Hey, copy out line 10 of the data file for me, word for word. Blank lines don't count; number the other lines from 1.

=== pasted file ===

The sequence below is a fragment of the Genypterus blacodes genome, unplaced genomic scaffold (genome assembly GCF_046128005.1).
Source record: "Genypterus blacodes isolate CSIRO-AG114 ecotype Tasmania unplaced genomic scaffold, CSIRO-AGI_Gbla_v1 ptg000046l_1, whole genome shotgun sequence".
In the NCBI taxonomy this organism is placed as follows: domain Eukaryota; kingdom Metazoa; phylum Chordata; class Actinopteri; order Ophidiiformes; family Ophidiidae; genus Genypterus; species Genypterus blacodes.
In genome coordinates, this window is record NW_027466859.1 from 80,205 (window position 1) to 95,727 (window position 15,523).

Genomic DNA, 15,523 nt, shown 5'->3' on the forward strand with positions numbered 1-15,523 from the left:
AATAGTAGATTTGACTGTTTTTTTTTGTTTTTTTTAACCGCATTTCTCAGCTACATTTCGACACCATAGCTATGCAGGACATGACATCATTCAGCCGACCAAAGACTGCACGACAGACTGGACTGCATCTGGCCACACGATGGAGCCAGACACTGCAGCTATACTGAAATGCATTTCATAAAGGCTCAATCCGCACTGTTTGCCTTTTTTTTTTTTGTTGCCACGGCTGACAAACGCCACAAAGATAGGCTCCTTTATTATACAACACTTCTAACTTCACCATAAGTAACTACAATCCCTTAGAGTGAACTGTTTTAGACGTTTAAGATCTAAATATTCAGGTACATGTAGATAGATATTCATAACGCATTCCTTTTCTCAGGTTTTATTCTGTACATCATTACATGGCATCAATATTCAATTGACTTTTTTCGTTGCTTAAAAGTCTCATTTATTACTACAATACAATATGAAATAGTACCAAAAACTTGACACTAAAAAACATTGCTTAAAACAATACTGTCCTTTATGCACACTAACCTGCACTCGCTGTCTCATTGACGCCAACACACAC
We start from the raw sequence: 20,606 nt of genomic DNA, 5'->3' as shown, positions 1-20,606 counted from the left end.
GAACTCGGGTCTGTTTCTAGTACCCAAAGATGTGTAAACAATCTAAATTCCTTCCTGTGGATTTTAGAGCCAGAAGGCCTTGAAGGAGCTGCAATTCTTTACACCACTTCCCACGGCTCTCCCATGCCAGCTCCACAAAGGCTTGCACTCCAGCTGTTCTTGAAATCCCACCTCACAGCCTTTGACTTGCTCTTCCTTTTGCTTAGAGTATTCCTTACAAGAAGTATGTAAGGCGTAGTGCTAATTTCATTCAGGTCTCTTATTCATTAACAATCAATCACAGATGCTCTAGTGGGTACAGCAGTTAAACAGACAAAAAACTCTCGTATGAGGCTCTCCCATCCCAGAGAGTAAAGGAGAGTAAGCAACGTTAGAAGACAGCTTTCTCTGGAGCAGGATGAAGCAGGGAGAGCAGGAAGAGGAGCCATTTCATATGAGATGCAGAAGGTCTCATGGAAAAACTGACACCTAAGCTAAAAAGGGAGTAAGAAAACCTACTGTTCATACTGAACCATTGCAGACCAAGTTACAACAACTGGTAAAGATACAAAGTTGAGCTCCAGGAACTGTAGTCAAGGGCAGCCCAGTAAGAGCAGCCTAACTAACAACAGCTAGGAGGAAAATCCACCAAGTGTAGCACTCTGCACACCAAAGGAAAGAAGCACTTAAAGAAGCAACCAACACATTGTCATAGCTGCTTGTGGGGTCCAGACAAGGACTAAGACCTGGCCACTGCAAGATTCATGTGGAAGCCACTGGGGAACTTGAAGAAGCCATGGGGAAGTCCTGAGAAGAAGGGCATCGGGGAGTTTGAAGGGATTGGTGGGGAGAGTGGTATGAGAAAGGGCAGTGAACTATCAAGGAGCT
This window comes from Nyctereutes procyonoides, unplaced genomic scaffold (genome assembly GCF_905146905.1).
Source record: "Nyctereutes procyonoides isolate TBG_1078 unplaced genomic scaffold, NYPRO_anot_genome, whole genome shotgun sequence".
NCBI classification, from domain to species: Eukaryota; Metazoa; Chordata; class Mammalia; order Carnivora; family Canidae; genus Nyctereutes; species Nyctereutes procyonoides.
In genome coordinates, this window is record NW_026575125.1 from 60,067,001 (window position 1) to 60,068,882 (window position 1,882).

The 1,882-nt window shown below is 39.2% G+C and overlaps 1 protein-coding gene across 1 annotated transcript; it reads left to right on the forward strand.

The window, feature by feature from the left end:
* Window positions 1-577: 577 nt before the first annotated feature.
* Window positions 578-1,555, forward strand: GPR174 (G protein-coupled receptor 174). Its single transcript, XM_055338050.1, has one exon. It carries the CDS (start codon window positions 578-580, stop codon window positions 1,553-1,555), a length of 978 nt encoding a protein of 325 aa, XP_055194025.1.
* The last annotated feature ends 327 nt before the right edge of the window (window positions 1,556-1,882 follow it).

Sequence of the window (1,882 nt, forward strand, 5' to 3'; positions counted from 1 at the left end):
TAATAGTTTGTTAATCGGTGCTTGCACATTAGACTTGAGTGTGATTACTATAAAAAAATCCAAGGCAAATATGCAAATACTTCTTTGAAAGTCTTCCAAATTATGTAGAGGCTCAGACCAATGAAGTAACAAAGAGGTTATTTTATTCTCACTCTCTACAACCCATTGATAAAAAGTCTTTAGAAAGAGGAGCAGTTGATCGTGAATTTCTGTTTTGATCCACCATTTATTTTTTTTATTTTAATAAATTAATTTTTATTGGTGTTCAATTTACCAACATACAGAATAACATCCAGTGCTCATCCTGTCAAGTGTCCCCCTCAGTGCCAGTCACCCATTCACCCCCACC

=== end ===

Source record: "Nyctereutes procyonoides isolate TBG_1078 unplaced genomic scaffold, NYPRO_anot_genome, whole genome shotgun sequence".